Pew Sermon – John 20:19-31

Because of his initial reluctance to believe that Jesus had risen, Thomas has given his name to all who find it difficult to believe, or who experience moments of doubt.

Yet Thomas was one of the original 12 whom Jesus sent out to proclaim the Gospel with very little to sustain them.

When there were threats to Jesus’ life, it was Thomas who encouraged the others; “Let us also go that we may die with Him”.

So, we need to look again at the circumstances surrounding his declaration of faith.

Perhaps we need to ask, “Why should Thomas have believed?”

We know very little about the disciples; we do know that there were conflicts among them, for example which one of them would be the most important. We know they did not all think alike or always agree.

So, when they told Thomas that they had seen the risen Jesus, perhaps it is understandable that he doubted their version of what they thought they saw.

Of course, he didn’t know that they had already seen his wounds.

But the appearance of the risen Jesus confirmed that the disciples had not been joking.

They had been absolutely genuine, and now Jesus was actually there amongst them again.

Having greeted them all, “Peace be with you”, it was to Thomas that he turns.

“Put your finger here and see my hands. Reach out your hand and put it into my side”

He is confronted by Jesus in person; a very different person, yet essentially the same, who addresses him directly.

“Do not doubt but believe”.

Thomas must make up his mind, he has to reach his decision.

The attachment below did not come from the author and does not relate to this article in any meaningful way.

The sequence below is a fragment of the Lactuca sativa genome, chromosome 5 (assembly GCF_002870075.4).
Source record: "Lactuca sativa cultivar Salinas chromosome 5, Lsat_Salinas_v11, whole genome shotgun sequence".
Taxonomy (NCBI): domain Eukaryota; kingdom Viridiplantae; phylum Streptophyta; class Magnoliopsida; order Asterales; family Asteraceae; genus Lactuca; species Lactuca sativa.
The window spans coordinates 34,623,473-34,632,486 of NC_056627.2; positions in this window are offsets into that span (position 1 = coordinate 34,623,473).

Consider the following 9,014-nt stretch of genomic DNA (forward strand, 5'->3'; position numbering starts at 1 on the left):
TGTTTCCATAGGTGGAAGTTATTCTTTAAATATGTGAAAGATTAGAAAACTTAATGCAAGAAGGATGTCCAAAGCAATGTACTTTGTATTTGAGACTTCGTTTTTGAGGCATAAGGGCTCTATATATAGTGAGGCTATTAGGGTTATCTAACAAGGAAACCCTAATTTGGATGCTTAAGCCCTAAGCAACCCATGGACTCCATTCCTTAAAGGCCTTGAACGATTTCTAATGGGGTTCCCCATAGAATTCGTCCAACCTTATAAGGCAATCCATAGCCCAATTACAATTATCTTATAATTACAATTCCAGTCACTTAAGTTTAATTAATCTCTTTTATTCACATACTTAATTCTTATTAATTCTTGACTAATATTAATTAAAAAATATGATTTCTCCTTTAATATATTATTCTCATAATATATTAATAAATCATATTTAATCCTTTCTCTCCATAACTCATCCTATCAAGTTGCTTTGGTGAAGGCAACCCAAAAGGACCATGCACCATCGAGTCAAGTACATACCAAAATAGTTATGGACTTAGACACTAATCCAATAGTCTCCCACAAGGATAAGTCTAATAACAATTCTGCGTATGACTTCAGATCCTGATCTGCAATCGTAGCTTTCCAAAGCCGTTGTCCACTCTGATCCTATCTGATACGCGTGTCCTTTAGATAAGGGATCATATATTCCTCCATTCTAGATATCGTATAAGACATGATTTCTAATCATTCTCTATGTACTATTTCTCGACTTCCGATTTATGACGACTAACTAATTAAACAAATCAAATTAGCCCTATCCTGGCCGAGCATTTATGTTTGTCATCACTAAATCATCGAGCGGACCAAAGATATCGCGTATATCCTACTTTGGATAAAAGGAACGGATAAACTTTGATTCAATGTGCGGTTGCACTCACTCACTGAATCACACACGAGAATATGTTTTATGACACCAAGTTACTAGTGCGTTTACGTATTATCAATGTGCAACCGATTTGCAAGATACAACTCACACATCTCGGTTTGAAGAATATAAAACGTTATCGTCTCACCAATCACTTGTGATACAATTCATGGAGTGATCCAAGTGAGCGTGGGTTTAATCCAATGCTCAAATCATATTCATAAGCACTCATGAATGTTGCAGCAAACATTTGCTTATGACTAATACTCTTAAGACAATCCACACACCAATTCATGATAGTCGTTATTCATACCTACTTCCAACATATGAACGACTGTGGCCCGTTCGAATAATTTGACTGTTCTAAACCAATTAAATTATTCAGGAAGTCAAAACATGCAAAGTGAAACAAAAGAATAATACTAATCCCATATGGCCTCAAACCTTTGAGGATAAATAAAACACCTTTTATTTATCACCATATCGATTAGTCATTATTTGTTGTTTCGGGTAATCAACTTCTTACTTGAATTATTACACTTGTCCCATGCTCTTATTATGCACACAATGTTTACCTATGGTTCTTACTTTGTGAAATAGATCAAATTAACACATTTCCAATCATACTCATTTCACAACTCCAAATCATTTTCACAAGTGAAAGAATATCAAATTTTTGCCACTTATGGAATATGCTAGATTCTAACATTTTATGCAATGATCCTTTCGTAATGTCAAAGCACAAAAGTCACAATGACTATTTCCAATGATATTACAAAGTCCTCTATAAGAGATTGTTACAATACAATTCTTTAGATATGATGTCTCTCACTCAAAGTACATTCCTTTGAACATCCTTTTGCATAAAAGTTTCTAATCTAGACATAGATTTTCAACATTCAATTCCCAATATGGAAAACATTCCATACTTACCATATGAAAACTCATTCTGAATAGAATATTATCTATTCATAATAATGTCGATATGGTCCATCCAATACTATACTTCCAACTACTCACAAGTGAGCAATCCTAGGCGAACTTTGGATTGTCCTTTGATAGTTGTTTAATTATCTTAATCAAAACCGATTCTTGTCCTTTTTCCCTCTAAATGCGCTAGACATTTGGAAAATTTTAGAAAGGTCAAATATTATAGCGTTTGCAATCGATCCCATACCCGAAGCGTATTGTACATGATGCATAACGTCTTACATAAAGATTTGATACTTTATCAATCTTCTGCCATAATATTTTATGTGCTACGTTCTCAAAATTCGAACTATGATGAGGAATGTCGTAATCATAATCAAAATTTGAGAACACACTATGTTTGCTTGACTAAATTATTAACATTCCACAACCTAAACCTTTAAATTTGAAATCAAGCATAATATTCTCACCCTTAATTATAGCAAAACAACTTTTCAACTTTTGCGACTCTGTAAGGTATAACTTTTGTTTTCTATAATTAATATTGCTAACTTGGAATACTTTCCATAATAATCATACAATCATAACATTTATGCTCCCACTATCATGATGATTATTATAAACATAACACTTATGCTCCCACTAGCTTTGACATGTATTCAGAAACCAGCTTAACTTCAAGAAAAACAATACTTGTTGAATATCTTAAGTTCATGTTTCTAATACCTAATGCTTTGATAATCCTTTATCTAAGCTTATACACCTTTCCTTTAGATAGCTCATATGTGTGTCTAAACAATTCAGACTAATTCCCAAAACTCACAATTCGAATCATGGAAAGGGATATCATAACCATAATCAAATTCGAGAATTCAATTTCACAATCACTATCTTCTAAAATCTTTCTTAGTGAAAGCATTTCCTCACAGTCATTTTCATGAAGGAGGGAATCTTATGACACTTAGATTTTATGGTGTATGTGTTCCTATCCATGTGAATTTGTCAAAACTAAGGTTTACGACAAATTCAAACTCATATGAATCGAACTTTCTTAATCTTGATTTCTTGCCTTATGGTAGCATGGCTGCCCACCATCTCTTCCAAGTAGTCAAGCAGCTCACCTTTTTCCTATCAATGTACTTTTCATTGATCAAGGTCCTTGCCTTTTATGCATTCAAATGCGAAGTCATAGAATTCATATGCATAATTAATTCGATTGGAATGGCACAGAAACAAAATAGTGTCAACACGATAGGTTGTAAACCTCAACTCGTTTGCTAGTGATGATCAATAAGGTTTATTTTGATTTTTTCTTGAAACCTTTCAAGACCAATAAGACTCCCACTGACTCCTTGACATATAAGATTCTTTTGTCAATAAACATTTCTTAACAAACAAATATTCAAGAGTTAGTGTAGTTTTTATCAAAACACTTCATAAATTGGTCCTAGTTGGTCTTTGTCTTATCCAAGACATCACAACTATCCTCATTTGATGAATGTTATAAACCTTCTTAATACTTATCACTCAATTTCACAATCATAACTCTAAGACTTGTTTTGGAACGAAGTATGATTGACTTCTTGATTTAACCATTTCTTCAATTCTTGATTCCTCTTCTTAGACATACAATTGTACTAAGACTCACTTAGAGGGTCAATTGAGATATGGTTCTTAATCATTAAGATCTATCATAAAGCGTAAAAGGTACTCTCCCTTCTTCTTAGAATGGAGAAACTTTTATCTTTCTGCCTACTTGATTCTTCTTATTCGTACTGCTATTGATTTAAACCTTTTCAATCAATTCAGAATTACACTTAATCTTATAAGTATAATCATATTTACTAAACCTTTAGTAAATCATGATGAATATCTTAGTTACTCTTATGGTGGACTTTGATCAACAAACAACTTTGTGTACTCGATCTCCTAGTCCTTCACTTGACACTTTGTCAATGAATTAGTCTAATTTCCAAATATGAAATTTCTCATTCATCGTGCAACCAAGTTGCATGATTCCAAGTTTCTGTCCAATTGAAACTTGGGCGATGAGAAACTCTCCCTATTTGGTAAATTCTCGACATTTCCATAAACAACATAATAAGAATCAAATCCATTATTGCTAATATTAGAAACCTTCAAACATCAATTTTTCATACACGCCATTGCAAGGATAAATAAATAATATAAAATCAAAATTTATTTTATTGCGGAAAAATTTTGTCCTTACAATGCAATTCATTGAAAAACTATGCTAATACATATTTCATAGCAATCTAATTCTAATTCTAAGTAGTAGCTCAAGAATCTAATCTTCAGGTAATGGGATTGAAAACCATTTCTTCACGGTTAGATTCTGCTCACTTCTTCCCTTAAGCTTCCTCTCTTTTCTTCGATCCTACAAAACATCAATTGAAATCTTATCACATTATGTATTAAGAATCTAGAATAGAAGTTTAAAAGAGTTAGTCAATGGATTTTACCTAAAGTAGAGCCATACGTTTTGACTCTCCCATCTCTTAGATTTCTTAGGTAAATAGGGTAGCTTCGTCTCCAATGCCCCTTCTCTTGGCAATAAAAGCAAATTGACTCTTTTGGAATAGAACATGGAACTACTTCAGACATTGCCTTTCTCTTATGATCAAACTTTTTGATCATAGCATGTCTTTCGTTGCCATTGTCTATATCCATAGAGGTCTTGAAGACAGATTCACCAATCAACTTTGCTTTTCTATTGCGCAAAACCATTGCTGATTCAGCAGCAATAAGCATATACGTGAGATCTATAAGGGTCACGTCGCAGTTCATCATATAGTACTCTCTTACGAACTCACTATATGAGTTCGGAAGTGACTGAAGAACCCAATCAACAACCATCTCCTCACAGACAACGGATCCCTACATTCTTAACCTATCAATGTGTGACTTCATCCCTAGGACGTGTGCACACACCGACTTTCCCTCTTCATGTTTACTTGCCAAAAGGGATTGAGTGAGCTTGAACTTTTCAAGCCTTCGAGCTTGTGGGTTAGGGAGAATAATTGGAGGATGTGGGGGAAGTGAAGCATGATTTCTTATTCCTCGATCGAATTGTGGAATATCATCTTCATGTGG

The evidence of the resurrection is right there in front of him. 

“My Lord and my God”.

Thomas declares his faith in the risen Christ, acknowledging Christ’s claim on his life from now on, and committing the whole of his life to proclaiming the gospel of the dying and rising of Jesus.

Nevertheless, Thomas’s negative reputation lives on.

His name stands for doubt, rather than faith. This means that we do Thomas quite a disservice.

He has left an abiding and positive legacy to the Church, to all who would seek to follow the risen Christ. In many ways he stands for all of us, represents all of us.

Many of us have followed his pattern. We experience the same struggle to believe, to come to terms with the Christian faith, to make a commitment to the risen Lord.

There is ample evidence in the bible of the many who have heard God’s call and felt that is can’t mean them.

How could God be calling them?

For ourselves, we may feel, or have felt, that there must be a mistake.

Like Thomas, we have to weigh the evidence, reach our own conclusion, make our own decision.

Only then can we make our own personal declaration of faith, and all that it implies for our belief, and our commitment to service in the name of the risen Lord.

Like Thomas, we must be able to say, at some stage, and in our own way,

“My Lord and my God”